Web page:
Book VI of On War is about von Clausewitz’s assertion of the pivotal role of defense in war. And so it is. To me however, the passages were echoes of Napoleon’s folly of invading Russia, vast and terrible, and the enduring lessons that von Clausewitz managed to distill from the frozen wasteland of the endless steppe. “The People’s War” rose in Spain against King Joseph Bonaparte and French occupation; led by juntas, the campesinos fought French soldiers with merciless savagery but it was waging war in Russia that had reduced Napoleon Bonaparte from a European Emperor, down again to a mere upstart Corsican general. A parvenu brigand on a continental scale.
No wonder Carl von Clausewitz was in awe of defense.
“If defense is the stronger form of war, yet has a negative object, it follows that it should be used only so long as weakness compels, and be abandoned as soon as we are strong enough to to pursue a positive object. When one has used defensive measures successfully, a more favorable balance of strength is usually created; thus the natural course in war is to begin defensively and end in attacking”
One of the anomalies of the crusade of Napoleon’s Grande Armee into the Russia of Tsar Alexander is that the Russians began in a position of numerical inferiority, something that had not happened at any other time except during the Mongol Yoke. Even Hitler’s massive onslaught of 150 Wehrmacht divisions hurled into the Soviet Union during Operation Barbarossa in 1941 did not enjoy the advantage in numbers held by Napoleon in 1812. Napoleon’s host had an almost mythic quality, reminiscent of the army of Great King Xerxes in The Persian Wars. Historian Alan Schom writes:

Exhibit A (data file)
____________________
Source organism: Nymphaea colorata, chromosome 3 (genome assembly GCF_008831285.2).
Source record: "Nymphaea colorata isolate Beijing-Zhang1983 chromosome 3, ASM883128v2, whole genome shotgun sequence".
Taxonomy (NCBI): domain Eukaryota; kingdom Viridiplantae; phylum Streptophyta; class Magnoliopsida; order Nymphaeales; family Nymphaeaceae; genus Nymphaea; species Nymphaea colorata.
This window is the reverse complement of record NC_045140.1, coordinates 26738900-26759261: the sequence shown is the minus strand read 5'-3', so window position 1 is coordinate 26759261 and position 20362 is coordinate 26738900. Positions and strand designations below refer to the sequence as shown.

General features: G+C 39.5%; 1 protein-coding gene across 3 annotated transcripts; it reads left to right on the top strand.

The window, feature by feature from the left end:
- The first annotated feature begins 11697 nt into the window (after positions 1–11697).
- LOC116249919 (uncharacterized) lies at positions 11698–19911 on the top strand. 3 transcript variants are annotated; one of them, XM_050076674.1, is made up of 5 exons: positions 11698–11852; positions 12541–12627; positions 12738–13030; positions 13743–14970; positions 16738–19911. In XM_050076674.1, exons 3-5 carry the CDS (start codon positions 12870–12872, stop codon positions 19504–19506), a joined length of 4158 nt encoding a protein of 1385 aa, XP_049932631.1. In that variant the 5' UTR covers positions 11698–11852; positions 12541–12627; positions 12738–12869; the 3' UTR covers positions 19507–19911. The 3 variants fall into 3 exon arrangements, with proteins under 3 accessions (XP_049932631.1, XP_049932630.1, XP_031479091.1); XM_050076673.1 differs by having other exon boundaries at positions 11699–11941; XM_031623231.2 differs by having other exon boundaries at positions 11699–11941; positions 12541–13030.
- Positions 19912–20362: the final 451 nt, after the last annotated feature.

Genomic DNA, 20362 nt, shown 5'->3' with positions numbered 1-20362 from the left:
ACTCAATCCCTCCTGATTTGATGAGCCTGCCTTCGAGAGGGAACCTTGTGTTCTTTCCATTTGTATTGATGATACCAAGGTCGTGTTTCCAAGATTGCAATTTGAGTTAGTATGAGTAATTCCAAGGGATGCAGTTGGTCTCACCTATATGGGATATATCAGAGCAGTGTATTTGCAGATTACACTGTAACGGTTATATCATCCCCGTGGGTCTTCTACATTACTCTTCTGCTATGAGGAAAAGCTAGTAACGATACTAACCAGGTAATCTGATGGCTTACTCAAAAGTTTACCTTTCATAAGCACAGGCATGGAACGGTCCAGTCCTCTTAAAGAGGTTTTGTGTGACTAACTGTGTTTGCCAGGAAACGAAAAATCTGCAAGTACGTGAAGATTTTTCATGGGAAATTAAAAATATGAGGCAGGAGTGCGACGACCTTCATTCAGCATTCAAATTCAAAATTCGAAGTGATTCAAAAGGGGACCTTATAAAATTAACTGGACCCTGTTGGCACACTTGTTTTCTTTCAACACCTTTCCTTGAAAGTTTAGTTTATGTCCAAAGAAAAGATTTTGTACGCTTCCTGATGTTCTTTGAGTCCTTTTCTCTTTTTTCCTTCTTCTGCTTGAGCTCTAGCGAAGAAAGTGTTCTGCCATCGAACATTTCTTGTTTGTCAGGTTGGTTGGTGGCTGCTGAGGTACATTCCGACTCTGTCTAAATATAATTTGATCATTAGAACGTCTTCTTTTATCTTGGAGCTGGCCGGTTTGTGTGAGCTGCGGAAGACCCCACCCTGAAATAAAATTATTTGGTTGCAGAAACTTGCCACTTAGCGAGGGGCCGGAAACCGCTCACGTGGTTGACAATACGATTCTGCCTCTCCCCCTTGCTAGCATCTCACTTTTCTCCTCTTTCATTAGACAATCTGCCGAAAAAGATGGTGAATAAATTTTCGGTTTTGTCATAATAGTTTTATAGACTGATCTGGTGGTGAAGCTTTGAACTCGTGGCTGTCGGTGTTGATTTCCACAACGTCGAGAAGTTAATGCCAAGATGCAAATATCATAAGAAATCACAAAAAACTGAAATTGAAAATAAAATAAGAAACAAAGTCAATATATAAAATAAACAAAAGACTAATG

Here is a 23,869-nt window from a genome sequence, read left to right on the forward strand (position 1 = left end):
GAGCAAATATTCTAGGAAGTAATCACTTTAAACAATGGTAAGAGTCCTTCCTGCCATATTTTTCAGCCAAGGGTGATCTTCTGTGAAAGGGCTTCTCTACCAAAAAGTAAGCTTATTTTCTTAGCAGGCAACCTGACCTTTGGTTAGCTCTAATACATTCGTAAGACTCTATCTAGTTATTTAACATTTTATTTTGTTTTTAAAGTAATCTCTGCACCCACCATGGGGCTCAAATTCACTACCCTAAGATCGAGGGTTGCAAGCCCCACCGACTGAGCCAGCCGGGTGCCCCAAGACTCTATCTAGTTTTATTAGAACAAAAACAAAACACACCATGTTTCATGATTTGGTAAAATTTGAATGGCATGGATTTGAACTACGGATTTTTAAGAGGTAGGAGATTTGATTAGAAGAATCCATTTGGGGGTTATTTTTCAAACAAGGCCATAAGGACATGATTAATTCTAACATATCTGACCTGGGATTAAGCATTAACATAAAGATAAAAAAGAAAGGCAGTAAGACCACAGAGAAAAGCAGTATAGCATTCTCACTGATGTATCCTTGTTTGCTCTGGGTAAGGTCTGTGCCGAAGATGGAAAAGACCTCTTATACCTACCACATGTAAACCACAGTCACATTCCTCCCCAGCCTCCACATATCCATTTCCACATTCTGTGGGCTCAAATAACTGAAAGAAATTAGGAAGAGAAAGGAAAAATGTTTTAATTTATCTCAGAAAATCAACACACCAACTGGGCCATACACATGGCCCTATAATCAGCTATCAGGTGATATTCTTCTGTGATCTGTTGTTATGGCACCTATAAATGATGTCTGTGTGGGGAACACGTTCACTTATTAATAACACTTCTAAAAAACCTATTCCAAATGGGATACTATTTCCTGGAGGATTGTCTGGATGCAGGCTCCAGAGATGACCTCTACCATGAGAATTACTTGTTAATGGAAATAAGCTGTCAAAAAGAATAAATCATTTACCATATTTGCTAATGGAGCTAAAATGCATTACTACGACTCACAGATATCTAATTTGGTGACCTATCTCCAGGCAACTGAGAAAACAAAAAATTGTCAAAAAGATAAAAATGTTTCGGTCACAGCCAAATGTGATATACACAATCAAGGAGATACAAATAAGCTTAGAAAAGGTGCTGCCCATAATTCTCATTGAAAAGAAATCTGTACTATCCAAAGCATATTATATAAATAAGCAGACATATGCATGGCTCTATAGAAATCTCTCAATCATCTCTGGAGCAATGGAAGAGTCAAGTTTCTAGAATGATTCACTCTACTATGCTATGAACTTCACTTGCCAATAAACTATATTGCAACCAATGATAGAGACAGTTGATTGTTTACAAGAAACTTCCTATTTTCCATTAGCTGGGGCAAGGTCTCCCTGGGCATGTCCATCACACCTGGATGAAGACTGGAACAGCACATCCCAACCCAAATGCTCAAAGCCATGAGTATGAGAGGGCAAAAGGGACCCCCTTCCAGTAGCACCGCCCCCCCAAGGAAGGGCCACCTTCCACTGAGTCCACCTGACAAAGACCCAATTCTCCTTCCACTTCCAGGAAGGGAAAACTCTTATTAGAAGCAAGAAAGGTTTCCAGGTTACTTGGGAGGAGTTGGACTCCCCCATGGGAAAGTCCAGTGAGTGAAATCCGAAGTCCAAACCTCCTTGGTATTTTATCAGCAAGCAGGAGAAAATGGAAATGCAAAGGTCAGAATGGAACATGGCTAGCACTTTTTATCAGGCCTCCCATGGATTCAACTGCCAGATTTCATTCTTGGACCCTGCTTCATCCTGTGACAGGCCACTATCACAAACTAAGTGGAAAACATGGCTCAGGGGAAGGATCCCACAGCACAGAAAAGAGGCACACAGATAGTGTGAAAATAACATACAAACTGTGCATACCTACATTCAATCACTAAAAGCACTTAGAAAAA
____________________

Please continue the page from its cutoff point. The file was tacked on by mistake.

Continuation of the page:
“Napoleon’s mighty force was phenomenal in size and strength as it continued its advance. They were marching by the thousands, the tens of thousands, the hundreds of thousands. It was incredible, it was fascinating, it was aew inspiring, but above all, it was terrifying. All Europe was trembling at the very thought of this massive Gallic-led horde, the likes of which had not been seen since the eighth century invasion of Europe by the Arabs and Berbers, and before that by Attila the Hun. Bavarians, Wurttemburgers, troops from Berg, Hesse-Darmstadt, Frankfurt, Nassau-Aremberg, Isenburg, Hohenzollern-Sigmaringen, Wurzberg, Saxony, Anhalt-Berburg, Schwarzburg-Sondershausen, Waldeck, Schaumburg-Lippe, Westphalia, Mecklenburg-Strelitz, Oldenburg, occupied Denmark, occupied Prussia, occupied Spain and Portugal, occupied Holland, occupied Switzerland, northern Italy, the occupied Papal States, Danzig and Illyria, tiny San Marino and the miniature principality of Liechtenstein….the marched hundreds of miles, some ultimately two thousand miles, because once more Napoleon Bonaparte had refused peace, because – obsessed beyond any rational thought – he demanded war and further conquest”